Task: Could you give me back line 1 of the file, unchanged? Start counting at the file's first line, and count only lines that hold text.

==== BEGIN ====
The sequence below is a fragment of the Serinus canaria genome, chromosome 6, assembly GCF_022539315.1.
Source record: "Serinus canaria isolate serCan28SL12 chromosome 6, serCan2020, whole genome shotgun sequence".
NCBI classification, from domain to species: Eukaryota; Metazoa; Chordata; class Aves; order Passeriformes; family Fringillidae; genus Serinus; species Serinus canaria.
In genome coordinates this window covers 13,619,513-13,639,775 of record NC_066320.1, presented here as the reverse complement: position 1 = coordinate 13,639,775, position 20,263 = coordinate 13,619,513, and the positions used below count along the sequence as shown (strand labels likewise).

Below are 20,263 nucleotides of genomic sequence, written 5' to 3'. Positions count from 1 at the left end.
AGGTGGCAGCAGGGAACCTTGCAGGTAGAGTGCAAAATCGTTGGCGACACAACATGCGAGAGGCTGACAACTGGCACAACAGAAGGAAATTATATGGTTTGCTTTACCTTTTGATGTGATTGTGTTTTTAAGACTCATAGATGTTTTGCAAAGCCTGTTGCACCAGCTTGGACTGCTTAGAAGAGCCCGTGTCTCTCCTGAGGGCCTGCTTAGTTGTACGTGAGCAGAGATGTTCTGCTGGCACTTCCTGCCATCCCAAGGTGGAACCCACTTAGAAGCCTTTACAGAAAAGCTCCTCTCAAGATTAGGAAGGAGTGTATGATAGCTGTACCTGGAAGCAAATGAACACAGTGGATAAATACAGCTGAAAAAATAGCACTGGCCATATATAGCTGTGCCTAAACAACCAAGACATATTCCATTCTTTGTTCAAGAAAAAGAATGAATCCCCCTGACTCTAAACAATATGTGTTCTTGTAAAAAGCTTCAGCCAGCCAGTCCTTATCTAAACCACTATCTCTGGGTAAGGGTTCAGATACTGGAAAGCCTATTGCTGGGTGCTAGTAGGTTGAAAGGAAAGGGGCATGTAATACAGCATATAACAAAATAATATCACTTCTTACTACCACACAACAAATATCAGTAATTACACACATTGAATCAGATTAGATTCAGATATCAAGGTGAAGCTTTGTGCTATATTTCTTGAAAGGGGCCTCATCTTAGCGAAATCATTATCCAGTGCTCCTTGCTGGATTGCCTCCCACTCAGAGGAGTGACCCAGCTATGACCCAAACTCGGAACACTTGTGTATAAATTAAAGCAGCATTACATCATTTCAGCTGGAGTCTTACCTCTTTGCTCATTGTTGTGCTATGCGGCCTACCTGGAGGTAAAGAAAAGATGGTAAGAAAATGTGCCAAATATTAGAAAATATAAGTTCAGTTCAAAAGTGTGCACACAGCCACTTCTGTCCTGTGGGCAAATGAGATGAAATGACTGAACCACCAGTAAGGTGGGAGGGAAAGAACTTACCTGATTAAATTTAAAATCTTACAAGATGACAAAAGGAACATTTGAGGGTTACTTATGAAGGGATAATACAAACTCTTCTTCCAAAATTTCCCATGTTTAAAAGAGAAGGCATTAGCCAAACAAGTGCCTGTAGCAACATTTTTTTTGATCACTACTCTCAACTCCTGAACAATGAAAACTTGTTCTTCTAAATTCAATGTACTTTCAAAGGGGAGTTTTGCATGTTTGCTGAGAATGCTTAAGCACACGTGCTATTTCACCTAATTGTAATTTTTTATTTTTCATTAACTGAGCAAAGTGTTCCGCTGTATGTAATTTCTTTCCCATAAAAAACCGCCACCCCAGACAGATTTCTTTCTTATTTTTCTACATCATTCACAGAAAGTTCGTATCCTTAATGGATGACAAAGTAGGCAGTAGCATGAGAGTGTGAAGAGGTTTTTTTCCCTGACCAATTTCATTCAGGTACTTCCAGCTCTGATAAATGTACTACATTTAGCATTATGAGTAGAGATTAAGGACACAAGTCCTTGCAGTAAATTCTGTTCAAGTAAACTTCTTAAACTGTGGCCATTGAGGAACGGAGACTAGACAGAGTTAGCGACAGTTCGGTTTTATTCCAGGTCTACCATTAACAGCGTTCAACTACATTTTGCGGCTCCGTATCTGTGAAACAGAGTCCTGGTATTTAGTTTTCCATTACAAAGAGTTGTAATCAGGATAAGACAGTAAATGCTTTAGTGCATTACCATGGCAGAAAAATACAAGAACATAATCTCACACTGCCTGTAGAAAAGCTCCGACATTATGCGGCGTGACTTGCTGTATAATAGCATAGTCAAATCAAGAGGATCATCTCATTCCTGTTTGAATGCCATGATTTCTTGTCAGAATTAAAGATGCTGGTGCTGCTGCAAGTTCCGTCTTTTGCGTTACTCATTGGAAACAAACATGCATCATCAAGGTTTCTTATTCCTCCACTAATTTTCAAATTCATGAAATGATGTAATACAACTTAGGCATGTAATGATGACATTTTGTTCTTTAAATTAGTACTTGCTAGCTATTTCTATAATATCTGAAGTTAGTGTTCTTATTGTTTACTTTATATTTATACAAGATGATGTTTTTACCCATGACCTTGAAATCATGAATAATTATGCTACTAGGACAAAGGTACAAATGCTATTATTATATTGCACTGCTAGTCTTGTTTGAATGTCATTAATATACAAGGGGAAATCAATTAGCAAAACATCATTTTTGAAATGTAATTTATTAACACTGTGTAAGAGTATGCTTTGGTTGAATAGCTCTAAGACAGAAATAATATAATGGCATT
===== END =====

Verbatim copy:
The sequence below is a fragment of the Serinus canaria genome, chromosome 6, assembly GCF_022539315.1.